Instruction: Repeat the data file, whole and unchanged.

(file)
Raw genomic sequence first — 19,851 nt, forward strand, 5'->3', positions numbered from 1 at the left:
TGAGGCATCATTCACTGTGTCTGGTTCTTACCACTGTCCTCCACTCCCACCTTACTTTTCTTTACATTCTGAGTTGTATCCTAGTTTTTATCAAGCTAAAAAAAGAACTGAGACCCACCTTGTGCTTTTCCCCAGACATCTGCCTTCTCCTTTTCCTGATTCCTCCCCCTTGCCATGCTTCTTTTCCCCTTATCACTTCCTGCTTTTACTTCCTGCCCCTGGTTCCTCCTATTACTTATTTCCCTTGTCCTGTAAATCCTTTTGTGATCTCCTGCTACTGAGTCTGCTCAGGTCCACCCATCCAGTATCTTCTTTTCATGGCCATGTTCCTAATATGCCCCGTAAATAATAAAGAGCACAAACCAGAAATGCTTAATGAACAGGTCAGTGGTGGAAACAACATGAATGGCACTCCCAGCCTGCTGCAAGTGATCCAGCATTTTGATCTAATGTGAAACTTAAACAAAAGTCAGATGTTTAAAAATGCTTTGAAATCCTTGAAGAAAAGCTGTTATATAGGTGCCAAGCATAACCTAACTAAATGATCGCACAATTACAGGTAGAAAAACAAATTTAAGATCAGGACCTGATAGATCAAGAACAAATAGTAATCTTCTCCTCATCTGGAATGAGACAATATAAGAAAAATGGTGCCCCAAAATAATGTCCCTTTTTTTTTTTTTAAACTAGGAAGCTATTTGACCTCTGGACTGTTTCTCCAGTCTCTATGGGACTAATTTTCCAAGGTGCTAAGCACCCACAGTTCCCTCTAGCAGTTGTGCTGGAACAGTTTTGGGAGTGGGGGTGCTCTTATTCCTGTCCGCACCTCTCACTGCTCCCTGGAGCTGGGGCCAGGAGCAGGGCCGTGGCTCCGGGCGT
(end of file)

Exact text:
Raw genomic sequence first — 19,851 nt, forward strand, 5'->3', positions numbered from 1 at the left:
TGAGGCATCATTCACTGTGTCTGGTTCTTACCACTGTCCTCCACTCCCACCTTACTTTTCTTTACATTCTGAGTTGTATCCTAGTTTTTATCAAGCTAAAAAAAGAACTGAGACCCACCTTGTGCTTTTCCCCAGACATCTGCCTTCTCCTTTTCCTGATTCCTCCCCCTTGCCATGCTTCTTTTCCCCTTATCACTTCCTGCTTTTACTTCCTGCCCCTGGTTCCTCCTATTACTTATTTCCCTTGTCCTGTAAATCCTTTTGTGATCTCCTGCTACTGAGTCTGCTCAGGTCCACCCATCCAGTATCTTCTTTTCATGGCCATGTTCCTAATATGCCCCGTAAATAATAAAGAGCACAAACCAGAAATGCTTAATGAACAGGTCAGTGGTGGAAACAACATGAATGGCACTCCCAGCCTGCTGCAAGTGATCCAGCATTTTGATCTAATGTGAAACTTAAACAAAAGTCAGATGTTTAAAAATGCTTTGAAATCCTTGAAGAAAAGCTGTTATATAGGTGCCAAGCATAACCTAACTAAATGATCGCACAATTACAGGTAGAAAAACAAATTTAAGATCAGGACCTGATAGATCAAGAACAAATAGTAATCTTCTCCTCATCTGGAATGAGACAATATAAGAAAAATGGTGCCCCAAAATAATGTCCCTTTTTTTTTTTTTAAACTAGGAAGCTATTTGACCTCTGGACTGTTTCTCCAGTCTCTATGGGACTAATTTTCCAAGGTGCTAAGCACCCACAGTTCCCTCTAGCAGTTGTGCTGGAACAGTTTTGGGAGTGGGGGTGCTCTTATTCCTGTCCGCACCTCTCACTGCTCCCTGGAGCTGGGGCCAGGAGCAGGGCCGTGGCTCCGGGCGT